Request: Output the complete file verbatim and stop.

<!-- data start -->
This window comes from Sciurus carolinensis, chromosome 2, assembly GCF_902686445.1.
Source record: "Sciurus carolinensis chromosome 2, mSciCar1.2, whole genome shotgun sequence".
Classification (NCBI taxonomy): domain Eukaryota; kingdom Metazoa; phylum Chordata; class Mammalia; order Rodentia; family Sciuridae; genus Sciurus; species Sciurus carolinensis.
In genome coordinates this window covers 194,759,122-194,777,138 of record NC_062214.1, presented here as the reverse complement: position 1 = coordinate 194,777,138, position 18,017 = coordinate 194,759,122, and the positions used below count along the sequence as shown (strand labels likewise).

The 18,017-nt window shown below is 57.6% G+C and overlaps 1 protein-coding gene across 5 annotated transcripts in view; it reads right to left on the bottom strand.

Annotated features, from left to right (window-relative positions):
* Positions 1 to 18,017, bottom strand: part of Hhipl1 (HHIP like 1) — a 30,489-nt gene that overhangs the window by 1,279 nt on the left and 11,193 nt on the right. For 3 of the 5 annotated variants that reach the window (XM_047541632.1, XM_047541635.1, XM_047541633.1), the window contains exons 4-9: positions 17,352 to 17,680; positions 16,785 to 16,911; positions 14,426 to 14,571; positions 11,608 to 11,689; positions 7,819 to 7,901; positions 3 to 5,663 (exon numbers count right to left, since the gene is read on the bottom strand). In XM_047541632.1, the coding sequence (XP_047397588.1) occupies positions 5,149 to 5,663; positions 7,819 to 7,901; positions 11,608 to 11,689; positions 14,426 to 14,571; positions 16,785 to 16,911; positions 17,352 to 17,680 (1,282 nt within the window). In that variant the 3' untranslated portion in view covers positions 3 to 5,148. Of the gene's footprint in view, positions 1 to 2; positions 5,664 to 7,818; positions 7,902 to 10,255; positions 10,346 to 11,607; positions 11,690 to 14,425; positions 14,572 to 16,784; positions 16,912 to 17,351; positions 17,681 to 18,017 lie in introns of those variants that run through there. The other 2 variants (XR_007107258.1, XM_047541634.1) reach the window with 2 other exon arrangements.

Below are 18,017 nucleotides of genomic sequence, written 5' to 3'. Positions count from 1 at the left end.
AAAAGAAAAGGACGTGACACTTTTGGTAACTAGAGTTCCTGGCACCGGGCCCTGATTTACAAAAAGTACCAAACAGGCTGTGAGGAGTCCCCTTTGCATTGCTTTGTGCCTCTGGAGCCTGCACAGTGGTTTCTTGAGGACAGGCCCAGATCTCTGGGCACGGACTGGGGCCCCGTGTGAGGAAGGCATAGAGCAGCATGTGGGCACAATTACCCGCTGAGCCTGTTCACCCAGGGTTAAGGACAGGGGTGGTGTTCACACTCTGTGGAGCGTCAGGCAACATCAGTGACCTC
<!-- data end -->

This window comes from Sciurus carolinensis, chromosome 2, assembly GCF_902686445.1.
Source record: "Sciurus carolinensis chromosome 2, mSciCar1.2, whole genome shotgun sequence".
Classification (NCBI taxonomy): domain Eukaryota; kingdom Metazoa; phylum Chordata; class Mammalia; order Rodentia; family Sciuridae; genus Sciurus; species Sciurus carolinensis.
In genome coordinates this window covers 194,759,122-194,777,138 of record NC_062214.1, presented here as the reverse complement: position 1 = coordinate 194,777,138, position 18,017 = coordinate 194,759,122, and the positions used below count along the sequence as shown (strand labels likewise).

The 18,017-nt window shown below is 57.6% G+C and overlaps 1 protein-coding gene across 5 annotated transcripts in view; it reads right to left on the bottom strand.

Annotated features, from left to right (window-relative positions):
* Positions 1 to 18,017, bottom strand: part of Hhipl1 (HHIP like 1) — a 30,489-nt gene that overhangs the window by 1,279 nt on the left and 11,193 nt on the right. For 3 of the 5 annotated variants that reach the window (XM_047541632.1, XM_047541635.1, XM_047541633.1), the window contains exons 4-9: positions 17,352 to 17,680; positions 16,785 to 16,911; positions 14,426 to 14,571; positions 11,608 to 11,689; positions 7,819 to 7,901; positions 3 to 5,663 (exon numbers count right to left, since the gene is read on the bottom strand). In XM_047541632.1, the coding sequence (XP_047397588.1) occupies positions 5,149 to 5,663; positions 7,819 to 7,901; positions 11,608 to 11,689; positions 14,426 to 14,571; positions 16,785 to 16,911; positions 17,352 to 17,680 (1,282 nt within the window). In that variant the 3' untranslated portion in view covers positions 3 to 5,148. Of the gene's footprint in view, positions 1 to 2; positions 5,664 to 7,818; positions 7,902 to 10,255; positions 10,346 to 11,607; positions 11,690 to 14,425; positions 14,572 to 16,784; positions 16,912 to 17,351; positions 17,681 to 18,017 lie in introns of those variants that run through there. The other 2 variants (XR_007107258.1, XM_047541634.1) reach the window with 2 other exon arrangements.

Below are 18,017 nucleotides of genomic sequence, written 5' to 3'. Positions count from 1 at the left end.
AAAAGAAAAGGACGTGACACTTTTGGTAACTAGAGTTCCTGGCACCGGGCCCTGATTTACAAAAAGTACCAAACAGGCTGTGAGGAGTCCCCTTTGCATTGCTTTGTGCCTCTGGAGCCTGCACAGTGGTTTCTTGAGGACAGGCCCAGATCTCTGGGCACGGACTGGGGCCCCGTGTGAGGAAGGCATAGAGCAGCATGTGGGCACAATTACCCGCTGAGCCTGTTCACCCAGGGTTAAGGACAGGGGTGGTGTTCACACTCTGTGGAGCGTCAGGCAACATCAGTGACCTC